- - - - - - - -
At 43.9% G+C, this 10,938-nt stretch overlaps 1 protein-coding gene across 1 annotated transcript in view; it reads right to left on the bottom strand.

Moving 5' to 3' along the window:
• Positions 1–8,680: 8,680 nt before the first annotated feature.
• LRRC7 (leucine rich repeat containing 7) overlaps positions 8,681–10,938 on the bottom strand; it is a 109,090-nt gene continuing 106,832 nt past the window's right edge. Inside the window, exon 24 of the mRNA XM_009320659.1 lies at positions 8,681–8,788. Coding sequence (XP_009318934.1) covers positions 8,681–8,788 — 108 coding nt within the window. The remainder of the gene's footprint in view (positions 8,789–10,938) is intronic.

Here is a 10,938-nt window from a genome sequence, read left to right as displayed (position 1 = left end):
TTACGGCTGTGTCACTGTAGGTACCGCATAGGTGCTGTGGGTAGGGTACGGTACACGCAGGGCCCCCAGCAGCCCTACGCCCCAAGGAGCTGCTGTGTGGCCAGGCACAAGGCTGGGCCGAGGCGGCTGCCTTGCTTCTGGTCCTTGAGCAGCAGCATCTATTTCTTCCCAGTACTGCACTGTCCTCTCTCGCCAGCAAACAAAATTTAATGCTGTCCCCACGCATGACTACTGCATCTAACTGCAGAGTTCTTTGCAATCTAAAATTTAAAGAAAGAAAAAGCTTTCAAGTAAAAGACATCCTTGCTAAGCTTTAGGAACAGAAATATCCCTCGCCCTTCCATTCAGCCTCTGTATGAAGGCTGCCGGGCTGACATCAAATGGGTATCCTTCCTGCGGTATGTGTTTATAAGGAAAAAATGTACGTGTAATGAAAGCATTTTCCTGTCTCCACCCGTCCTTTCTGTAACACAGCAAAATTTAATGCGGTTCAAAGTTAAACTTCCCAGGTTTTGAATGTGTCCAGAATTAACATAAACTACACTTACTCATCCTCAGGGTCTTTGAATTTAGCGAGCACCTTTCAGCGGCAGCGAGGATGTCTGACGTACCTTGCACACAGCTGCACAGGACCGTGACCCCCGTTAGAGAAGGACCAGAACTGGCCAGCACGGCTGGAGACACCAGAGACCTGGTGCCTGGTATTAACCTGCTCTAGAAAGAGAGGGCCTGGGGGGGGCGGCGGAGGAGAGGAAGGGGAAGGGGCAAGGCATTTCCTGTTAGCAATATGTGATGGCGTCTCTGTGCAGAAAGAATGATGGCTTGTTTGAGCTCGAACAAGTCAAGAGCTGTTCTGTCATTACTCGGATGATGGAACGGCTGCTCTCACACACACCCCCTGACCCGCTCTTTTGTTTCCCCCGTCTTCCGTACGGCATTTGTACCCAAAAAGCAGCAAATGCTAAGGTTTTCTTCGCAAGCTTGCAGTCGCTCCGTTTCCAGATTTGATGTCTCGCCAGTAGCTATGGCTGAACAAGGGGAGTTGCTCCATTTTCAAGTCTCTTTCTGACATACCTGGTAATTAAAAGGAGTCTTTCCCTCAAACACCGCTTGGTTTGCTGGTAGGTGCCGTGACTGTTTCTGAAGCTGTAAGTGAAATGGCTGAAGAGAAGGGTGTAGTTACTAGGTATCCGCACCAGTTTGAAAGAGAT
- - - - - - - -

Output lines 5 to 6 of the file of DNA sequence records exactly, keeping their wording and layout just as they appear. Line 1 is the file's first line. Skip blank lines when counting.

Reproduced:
Here is a 10,938-nt window from a genome sequence, read left to right as displayed (position 1 = left end):
TTACGGCTGTGTCACTGTAGGTACCGCATAGGTGCTGTGGGTAGGGTACGGTACACGCAGGGCCCCCAGCAGCCCTACGCCCCAAGGAGCTGCTGTGTGGCCAGGCACAAGGCTGGGCCGAGGCGGCTGCCTTGCTTCTGGTCCTTGAGCAGCAGCATCTATTTCTTCCCAGTACTGCACTGTCCTCTCTCGCCAGCAAACAAAATTTAATGCTGTCCCCACGCATGACTACTGCATCTAACTGCAGAGTTCTTTGCAATCTAAAATTTAAAGAAAGAAAAAGCTTTCAAGTAAAAGACATCCTTGCTAAGCTTTAGGAACAGAAATATCCCTCGCCCTTCCATTCAGCCTCTGTATGAAGGCTGCCGGGCTGACATCAAATGGGTATCCTTCCTGCGGTATGTGTTTATAAGGAAAAAATGTACGTGTAATGAAAGCATTTTCCTGTCTCCACCCGTCCTTTCTGTAACACAGCAAAATTTAATGCGGTTCAAAGTTAAACTTCCCAGGTTTTGAATGTGTCCAGAATTAACATAAACTACACTTACTCATCCTCAGGGTCTTTGAATTTAGCGAGCACCTTTCAGCGGCAGCGAGGATGTCTGACGTACCTTGCACACAGCTGCACAGGACCGTGACCCCCGTTAGAGAAGGACCAGAACTGGCCAGCACGGCTGGAGACACCAGAGACCTGGTGCCTGGTATTAACCTGCTCTAGAAAGAGAGGGCCTGGGGGGGGCGGCGGAGGAGAGGAAGGGGAAGGGGCAAGGCATTTCCTGTTAGCAATATGTGATGGCGTCTCTGTGCAGAAAGAATGATGGCTTGTTTGAGCTCGAACAAGTCAAGAGCTGTTCTGTCATTACTCGGATGATGGAACGGCTGCTCTCACACACACCCCCTGACCCGCTCTTTTGTTTCCCCCGTCTTCCGTACGGCATTTGTACCCAAAAAGCAGCAAATGCTAAGGTTTTCTTCGCAAGCTTGCAGTCGCTCCGTTTCCAGATTTGATGTCTCGCCAGTAGCTATGGCTGAACAAGGGGAGTTGCTCCATTTTCAAGTCTCTTTCTGACATACCTGGTAATTAAAAGGAGTCTTTCCCTCAAACACCGCTTGGTTTGCTGGTAGGTGCCGTGACTGTTTCTGAAGCTGTAAGTGAAATGGCTGAAGAGAAGGGTGTAGTTACTAGGTATCCGCACCAGTTTGAAAGAGAT